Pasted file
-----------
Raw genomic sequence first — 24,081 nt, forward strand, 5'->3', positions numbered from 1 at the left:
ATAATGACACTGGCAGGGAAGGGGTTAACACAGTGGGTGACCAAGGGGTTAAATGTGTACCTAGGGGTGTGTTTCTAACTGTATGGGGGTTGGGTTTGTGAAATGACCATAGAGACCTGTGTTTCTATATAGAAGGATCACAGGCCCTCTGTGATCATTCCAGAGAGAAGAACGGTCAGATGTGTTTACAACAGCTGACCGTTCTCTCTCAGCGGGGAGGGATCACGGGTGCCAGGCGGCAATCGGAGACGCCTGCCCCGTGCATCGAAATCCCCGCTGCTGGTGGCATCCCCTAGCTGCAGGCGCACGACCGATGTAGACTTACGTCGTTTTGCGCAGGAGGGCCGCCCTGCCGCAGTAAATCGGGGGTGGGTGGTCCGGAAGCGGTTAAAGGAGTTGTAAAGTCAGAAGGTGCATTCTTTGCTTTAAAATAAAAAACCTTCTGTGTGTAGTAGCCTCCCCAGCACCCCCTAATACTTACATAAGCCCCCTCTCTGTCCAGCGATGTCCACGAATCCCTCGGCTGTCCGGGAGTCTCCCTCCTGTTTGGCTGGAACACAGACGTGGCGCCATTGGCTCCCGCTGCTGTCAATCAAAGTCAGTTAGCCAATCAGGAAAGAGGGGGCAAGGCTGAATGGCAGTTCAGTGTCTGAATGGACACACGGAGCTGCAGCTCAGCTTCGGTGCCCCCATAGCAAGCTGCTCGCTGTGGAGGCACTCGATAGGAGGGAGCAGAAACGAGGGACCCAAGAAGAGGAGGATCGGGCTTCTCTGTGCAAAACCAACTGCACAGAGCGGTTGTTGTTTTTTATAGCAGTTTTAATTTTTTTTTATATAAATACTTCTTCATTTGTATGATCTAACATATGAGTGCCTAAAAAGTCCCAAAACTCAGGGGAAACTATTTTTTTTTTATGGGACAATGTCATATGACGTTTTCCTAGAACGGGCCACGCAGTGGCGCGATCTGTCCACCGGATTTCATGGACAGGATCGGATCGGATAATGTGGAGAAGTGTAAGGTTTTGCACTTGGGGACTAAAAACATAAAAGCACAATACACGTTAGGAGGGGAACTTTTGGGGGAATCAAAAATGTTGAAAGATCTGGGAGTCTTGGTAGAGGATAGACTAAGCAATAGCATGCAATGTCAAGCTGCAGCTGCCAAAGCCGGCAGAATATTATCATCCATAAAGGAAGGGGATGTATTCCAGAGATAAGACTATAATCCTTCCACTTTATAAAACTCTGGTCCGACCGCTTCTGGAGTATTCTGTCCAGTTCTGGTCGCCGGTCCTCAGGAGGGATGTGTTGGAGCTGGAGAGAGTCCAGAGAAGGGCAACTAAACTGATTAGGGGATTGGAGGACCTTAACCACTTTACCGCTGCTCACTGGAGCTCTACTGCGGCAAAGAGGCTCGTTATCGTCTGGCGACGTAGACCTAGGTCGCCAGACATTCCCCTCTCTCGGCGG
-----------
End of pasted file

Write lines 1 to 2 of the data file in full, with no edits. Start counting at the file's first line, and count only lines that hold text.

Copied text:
Raw genomic sequence first — 24,081 nt, forward strand, 5'->3', positions numbered from 1 at the left:
ATAATGACACTGGCAGGGAAGGGGTTAACACAGTGGGTGACCAAGGGGTTAAATGTGTACCTAGGGGTGTGTTTCTAACTGTATGGGGGTTGGGTTTGTGAAATGACCATAGAGACCTGTGTTTCTATATAGAAGGATCACAGGCCCTCTGTGATCATTCCAGAGAGAAGAACGGTCAGATGTGTTTACAACAGCTGACCGTTCTCTCTCAGCGGGGAGGGATCACGGGTGCCAGGCGGCAATCGGAGACGCCTGCCCCGTGCATCGAAATCCCCGCTGCTGGTGGCATCCCCTAGCTGCAGGCGCACGACCGATGTAGACTTACGTCGTTTTGCGCAGGAGGGCCGCCCTGCCGCAGTAAATCGGGGGTGGGTGGTCCGGAAGCGGTTAAAGGAGTTGTAAAGTCAGAAGGTGCATTCTTTGCTTTAAAATAAAAAACCTTCTGTGTGTAGTAGCCTCCCCAGCACCCCCTAATACTTACATAAGCCCCCTCTCTGTCCAGCGATGTCCACGAATCCCTCGGCTGTCCGGGAGTCTCCCTCCTGTTTGGCTGGAACACAGACGTGGCGCCATTGGCTCCCGCTGCTGTCAATCAAAGTCAGTTAGCCAATCAGGAAAGAGGGGGCAAGGCTGAATGGCAGTTCAGTGTCTGAATGGACACACGGAGCTGCAGCTCAGCTTCGGTGCCCCCATAGCAAGCTGCTCGCTGTGGAGGCACTCGATAGGAGGGAGCAGAAACGAGGGACCCAAGAAGAGGAGGATCGGGCTTCTCTGTGCAAAACCAACTGCACAGAGCGGTTGTTGTTTTTTATAGCAGTTTTAATTTTTTTTTATATAAATACTTCTTCATTTGTATGATCTAACATATGAGTGCCTAAAAAGTCCCAAAACTCAGGGGAAACTATTTTTTTTTTATGGGACAATGTCATATGACGTTTTCCTAGAACGGGCCACGCAGTGGCGCGATCTGTCCACCGGATTTCATGGACAGGATCGGATCGGATAATGTGGAGAAGTGTAAGGTTTTGCACTTGGGGACTAAAAACATAAAAGCACAATACACGTTAGGAGGGGAACTTTTGGGGGAATCAAAAATGTTGAAAGATCTGGGAGTCTTGGTAGAGGATAGACTAAGCAATAGCATGCAATGTCAAGCTGCAGCTGCCAAAGCCGGCAGAATATTATCATCCATAAAGGAAGGGGATGTATTCCAGAGATAAGACTATAATCCTTCCACTTTATAAAACTCTGGTCCGACCGCTTCTGGAGTATTCTGTCCAGTTCTGGTCGCCGGTCCTCAGGAGGGATGTGTTGGAGCTGGAGAGAGTCCAGAGAAGGGCAACTAAACTGATTAGGGGATTGGAGGACCTTAACCACTTTACCGCTGCTCACTGGAGCTCTACTGCGGCAAAGAGGCTCGTTATCGTCTGGCGACGTAGACCTAGGTCGCCAGACATTCCCCTCTCTCGGCGG